On October 25th, 2007 I drove to Montreal and saw a bona fide legend.
Stevie Wonder exudes musicality. He sweats, bleeds and breathes sonic purity. I’m sure when he blows his nose it sounds like a mournful harmonica shrill echoing through a back alley in Harlem. Since his days as Little Stevie Wonder through his remarkable funk, soul, and contemporary phases there has always been brilliance. Even his easy listening hits are pretty easy to listen to.
This was the only time a Stevie Wonder concert showed up on my radar; the first time we were ever geographically and chronologically synched, if a two-hour drive counts as synchronicity. I was shocked when I entered the Bell Centre and found ushers directing 300 level ticketholders like myself to better seats. It seems the show was dramatically undersold – I hope nobody told Stevie.
Surprised as I was, I was also equally pleased for the seat upgrade, and of course the show was great. Stevie Wonder might be old, but even Father Time can’t wear the talent out of a man like this. He thrilled the crowd with Higher Ground, Sir Duke, Isn’t She Lovely, Superstition, I mean, c’mon now. Stevie played some cover songs too, Michelle by The Beatles and a Prince tune, and he even sat in on the drum kit for a solo. Now, I’ve been to several shows where someone who is not known as a drummer sits behind the kit for a spell, and while it’s often a fun novelty it usually doesn’t manifest itself as a musical highlight (I’m looking at you, Trey), but when Stevie Wonder starts playing the drums you wonder why he ever did anything else. The funk…the feel…I’m telling you the guy could have been one of the world’s great trap players.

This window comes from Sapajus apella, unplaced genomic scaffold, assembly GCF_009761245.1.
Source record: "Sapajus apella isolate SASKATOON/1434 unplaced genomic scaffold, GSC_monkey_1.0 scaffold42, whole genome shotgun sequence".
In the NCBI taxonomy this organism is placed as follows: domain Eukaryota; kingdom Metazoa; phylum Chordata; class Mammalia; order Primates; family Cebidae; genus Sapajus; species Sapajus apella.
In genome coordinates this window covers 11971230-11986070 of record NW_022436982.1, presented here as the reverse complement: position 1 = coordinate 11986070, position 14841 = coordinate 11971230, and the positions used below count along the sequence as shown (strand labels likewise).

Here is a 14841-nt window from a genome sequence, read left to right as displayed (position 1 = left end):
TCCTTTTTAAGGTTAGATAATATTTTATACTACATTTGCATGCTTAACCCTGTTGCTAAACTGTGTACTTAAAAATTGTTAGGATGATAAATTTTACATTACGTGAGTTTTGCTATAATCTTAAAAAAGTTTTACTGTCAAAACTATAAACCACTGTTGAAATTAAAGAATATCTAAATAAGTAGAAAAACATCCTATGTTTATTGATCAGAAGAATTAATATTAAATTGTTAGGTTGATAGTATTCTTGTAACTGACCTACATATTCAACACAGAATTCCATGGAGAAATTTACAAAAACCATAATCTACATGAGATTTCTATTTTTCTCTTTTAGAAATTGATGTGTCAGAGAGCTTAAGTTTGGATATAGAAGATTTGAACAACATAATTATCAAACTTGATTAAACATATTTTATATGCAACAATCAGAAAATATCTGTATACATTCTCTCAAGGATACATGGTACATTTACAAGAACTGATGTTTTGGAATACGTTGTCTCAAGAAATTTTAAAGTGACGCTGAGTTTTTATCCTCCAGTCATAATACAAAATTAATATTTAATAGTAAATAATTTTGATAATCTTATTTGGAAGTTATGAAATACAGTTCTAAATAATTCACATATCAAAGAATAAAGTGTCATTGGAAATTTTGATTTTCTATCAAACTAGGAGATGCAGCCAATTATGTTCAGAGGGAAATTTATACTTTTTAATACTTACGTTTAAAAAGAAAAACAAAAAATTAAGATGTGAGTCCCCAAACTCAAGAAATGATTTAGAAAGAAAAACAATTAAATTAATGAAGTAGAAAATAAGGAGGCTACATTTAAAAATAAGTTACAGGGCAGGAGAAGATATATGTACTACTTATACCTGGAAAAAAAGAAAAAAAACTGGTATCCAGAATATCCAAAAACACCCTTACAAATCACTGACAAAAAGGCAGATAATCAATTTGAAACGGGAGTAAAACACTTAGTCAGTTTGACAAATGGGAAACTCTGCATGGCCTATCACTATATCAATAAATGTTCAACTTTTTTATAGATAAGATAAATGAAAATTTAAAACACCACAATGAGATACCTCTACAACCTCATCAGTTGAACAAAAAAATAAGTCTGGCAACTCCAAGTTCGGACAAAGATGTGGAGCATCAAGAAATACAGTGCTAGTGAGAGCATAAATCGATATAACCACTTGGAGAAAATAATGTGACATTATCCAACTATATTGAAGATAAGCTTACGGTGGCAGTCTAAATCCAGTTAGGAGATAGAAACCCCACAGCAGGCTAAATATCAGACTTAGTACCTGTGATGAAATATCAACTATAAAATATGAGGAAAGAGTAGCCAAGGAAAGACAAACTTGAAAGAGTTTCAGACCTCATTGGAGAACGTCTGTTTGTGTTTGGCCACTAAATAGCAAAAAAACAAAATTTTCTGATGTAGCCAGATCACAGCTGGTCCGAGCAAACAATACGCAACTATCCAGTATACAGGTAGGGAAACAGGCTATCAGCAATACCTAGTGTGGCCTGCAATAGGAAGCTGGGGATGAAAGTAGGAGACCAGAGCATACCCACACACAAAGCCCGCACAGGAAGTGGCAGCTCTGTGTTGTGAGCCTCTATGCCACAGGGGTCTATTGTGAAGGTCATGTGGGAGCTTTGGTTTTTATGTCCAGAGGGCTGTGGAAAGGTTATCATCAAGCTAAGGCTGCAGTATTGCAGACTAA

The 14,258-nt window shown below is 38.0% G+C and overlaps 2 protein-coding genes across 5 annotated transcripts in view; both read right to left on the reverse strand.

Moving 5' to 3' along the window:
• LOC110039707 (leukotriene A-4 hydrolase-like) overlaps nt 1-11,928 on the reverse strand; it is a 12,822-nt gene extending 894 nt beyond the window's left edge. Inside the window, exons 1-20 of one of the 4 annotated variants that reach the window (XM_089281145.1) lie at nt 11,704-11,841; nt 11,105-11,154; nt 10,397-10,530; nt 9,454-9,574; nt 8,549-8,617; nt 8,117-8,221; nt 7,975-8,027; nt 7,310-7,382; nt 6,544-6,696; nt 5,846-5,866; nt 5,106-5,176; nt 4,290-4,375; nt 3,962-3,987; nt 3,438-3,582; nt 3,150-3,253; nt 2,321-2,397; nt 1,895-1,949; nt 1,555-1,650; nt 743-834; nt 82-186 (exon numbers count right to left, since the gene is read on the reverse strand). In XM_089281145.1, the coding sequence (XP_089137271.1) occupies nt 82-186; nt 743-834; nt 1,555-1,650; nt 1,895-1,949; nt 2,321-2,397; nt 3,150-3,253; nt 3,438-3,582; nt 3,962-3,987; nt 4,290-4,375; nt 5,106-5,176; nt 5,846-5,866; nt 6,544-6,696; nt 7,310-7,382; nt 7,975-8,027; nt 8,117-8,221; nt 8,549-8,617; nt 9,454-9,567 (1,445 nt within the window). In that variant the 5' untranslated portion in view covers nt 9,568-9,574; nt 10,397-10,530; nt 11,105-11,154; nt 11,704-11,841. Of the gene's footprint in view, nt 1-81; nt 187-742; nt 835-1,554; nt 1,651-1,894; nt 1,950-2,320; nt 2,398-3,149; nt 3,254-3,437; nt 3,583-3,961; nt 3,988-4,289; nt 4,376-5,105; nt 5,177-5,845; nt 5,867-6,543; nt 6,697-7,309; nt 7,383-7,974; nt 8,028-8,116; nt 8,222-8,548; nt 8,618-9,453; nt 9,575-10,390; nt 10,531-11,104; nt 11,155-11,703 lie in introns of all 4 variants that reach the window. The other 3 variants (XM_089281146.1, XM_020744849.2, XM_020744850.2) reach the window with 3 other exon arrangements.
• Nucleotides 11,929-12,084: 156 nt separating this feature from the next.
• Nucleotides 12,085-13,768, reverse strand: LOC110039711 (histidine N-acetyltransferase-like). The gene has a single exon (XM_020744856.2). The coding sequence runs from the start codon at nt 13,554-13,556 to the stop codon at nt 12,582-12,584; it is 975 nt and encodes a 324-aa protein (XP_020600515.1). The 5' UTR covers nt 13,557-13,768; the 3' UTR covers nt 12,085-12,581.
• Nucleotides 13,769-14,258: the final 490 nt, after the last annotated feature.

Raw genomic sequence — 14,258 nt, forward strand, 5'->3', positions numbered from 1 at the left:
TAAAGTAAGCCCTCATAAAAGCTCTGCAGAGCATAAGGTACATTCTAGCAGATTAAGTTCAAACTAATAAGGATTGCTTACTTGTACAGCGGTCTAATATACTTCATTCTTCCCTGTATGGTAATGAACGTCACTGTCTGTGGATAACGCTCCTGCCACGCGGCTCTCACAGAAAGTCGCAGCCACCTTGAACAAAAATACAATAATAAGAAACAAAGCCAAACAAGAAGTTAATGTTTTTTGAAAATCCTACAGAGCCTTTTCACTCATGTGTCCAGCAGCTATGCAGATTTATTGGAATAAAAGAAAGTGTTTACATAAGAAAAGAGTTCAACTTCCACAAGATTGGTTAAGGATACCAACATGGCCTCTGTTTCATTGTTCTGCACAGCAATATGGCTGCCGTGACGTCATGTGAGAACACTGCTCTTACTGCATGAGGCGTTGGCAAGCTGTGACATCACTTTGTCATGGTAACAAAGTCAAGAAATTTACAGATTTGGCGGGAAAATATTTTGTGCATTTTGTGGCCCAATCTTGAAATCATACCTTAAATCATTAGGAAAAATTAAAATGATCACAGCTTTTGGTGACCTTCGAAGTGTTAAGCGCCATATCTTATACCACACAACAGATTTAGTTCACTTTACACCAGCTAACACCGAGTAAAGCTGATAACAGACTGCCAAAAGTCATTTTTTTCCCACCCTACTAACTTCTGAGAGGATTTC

He may be old, overweight and looking kinda weird in his muumuu, and I’m sure if I had seen him back in the ’70’s it would have been just that much more mind-bendingly good, but as long as Stevie Wonder walks this Earth his music will live and be well and will continue to burst forth from his every pore, of that I’m quite confident.
Given a little geographic synchronicity I would unquestionably see him again.